She had. But I’d been running for so long I wasn’t sure what I wanted anymore.”

Overall, this book was an enjoyable read. I know, I seem like I’m saying the contrary just before, but don’t get everything wrong : it was distracting. Even if I didn’t enjoy Bianca’s character a lot, she was refreshing to read about. The other characters seemed real to me, too. I really liked the trio’s friendship (Jessica, Casey and Bianca). Toby’s character was nice to read, too. However, he seemed a bit like a walking-cliché to me, like Wesley was. The good guy (Toby), the bad guy (Wesley), and obviously, Bianca getting caught in between. Love triangle. Again. That was a little bit annoying, but, to be honest, it enlightened my mood : I was getting tired of Bianca and Wesley’s messed-up relationship, and Toby getting in the picture was a nice change. On things that I enjoyed, I also need to talk about the sex part of this book. It happens, in this book, and more than once, even if we don’t get all the details (otherwise this wouldn’t be young adult). I’m a bit conflicted about sex in this book : I liked the fact that the author wanted to deal with that, as it’s in a teenager’s life. However, maybe there was a little bit, too much. I mean, they’re in high school, and Bianca uses sex as an escape. Doesn’t that seem a bit…wrong, to you ? It did, for me.

I would advice this book, if you want a good distraction, and just that. It depends on people, but for me, this wasn’t one of the reads of the year. There was an interesting theme, at first : people being labeled in high school. Noticed how I didn’t talk about that in my review? Well, that’s the part it’s taking in the book: not much. This disappointed me a bit : I was looking for a great book dismanteling all the clichés about high school labels, and it was just in the background, in this strange-but-distracting-and-weird-confusing-relationships book. Sadly, I wasn’t convinced, but maybe I will be by the movie, who knows.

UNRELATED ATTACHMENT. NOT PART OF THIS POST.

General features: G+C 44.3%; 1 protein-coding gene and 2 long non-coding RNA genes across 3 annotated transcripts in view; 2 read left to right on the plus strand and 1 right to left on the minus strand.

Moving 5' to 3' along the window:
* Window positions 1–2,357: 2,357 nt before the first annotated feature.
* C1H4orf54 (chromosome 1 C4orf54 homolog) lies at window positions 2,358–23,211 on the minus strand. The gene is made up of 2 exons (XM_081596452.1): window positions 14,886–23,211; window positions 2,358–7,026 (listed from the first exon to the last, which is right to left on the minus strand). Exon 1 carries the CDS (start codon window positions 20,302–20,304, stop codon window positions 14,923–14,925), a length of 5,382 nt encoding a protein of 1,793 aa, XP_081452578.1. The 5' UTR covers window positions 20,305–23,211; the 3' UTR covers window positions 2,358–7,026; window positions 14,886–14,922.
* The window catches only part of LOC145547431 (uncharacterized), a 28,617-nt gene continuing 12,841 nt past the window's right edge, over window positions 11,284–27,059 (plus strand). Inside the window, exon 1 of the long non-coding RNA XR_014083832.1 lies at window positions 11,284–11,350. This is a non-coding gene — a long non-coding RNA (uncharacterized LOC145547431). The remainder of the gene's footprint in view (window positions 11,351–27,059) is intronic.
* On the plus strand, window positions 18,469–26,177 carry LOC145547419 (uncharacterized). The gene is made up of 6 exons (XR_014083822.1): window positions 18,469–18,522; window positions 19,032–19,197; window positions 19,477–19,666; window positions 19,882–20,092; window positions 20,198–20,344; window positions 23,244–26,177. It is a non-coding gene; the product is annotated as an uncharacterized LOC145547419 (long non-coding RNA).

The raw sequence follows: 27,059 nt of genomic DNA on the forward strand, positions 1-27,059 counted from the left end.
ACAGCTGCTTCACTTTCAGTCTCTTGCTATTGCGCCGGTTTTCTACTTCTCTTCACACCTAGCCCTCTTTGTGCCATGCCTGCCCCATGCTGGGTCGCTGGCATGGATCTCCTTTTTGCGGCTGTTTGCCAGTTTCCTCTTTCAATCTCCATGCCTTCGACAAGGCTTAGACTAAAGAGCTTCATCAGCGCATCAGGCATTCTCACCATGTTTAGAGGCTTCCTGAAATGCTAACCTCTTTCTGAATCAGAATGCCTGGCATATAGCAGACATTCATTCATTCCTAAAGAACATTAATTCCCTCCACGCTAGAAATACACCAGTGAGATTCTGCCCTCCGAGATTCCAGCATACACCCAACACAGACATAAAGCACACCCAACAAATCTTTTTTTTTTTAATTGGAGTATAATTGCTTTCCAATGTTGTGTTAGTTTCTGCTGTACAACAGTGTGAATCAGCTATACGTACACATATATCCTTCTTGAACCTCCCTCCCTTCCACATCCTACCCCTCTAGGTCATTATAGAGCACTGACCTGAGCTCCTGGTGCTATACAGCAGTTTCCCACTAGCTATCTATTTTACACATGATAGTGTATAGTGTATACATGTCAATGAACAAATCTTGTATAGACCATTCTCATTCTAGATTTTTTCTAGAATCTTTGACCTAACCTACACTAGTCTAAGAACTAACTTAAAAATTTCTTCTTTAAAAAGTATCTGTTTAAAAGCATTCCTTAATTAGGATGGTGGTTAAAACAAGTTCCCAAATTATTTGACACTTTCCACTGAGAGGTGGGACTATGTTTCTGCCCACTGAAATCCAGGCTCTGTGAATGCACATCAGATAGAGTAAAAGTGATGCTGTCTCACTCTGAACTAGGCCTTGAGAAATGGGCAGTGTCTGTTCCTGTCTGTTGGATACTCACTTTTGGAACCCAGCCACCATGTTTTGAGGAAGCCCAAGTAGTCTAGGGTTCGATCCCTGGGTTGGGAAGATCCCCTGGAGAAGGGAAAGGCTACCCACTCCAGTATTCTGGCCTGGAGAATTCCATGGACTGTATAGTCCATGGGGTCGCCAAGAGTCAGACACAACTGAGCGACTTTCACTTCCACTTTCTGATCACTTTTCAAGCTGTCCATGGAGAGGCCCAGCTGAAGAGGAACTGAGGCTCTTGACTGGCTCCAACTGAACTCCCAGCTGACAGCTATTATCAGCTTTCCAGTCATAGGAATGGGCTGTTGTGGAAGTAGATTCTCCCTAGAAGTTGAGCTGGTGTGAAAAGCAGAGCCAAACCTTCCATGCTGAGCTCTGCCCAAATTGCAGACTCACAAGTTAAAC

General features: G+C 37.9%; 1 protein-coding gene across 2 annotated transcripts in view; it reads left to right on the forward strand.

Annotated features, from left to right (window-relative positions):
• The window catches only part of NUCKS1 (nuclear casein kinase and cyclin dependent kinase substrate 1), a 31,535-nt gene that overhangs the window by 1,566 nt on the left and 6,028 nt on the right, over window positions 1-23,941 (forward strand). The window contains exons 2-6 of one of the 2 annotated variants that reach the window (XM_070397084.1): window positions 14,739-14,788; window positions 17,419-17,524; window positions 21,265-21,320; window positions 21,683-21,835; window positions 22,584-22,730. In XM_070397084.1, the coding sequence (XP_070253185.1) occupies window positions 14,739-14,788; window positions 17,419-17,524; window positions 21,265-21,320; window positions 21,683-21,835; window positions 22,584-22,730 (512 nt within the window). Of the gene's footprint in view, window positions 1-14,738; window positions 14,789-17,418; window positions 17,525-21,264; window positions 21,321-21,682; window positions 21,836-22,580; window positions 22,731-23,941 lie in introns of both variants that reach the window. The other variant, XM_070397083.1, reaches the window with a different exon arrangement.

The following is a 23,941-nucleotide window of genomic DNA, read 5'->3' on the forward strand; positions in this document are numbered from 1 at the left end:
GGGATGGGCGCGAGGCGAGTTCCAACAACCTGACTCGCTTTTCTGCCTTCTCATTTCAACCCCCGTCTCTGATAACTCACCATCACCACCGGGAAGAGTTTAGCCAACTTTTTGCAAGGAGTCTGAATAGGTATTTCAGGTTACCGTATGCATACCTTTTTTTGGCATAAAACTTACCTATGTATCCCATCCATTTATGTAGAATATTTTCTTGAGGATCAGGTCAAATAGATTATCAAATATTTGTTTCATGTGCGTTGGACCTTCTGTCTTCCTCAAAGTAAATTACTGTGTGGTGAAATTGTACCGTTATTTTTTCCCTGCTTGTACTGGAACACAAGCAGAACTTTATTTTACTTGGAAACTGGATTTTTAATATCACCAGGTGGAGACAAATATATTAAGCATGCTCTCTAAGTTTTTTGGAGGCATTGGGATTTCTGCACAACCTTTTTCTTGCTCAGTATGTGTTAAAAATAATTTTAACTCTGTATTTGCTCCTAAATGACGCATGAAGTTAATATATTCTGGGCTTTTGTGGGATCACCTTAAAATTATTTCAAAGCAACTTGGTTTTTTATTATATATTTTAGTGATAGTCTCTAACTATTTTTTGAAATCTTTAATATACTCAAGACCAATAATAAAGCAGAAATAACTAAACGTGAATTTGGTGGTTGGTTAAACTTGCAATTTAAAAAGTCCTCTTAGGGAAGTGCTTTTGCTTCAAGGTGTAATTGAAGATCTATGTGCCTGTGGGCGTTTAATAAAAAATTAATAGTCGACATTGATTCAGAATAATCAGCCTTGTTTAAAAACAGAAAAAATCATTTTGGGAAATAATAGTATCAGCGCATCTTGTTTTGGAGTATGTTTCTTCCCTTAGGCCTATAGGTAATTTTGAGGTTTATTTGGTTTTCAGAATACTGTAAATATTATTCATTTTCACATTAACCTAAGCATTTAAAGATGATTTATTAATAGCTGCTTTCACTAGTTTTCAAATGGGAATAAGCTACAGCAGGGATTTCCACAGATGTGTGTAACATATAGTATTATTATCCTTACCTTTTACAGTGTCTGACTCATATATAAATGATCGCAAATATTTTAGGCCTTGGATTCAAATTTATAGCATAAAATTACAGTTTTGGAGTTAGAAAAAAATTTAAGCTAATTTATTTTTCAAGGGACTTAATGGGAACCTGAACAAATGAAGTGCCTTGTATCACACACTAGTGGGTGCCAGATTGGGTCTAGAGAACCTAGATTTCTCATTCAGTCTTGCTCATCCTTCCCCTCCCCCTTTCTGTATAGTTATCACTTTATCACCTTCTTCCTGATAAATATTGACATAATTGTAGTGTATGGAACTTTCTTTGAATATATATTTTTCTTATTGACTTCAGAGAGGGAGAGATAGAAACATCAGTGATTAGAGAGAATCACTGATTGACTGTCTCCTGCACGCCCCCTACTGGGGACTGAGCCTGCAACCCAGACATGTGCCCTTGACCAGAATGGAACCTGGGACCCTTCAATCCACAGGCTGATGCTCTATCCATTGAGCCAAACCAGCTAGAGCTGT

Biggest thanks to Hachette Children’s Books and NetGalley for the digital version of this book

Kody Keplinger, The Duff, published by Little Brown/Poppy, September 7th 2010.


Seventeen-year-old Bianca Piper is cynical and loyal, and she doesn’t think she’s the prettiest of her friends by a long shot. She’s also way too smart to fall for the charms of man-slut and slimy school hottie Wesley Rush. In fact, Bianca hates him. And when he nicknames her “the Duff,” she throws her Coke in his face.

But things aren’t so great at home right now, and Bianca is desperate for a distraction. She ends up kissing Wesley. Worse, she likes it. Eager for escape, Bianca throws herself into a closeted enemies-with-benefits relationship with him.
Until it all goes horribly awry. It turns out Wesley isn’t such a bad listener, and his life is pretty screwed up, too. Suddenly Bianca realizes with absolute horror that she’s falling for the guy she thought she hated more than anyone.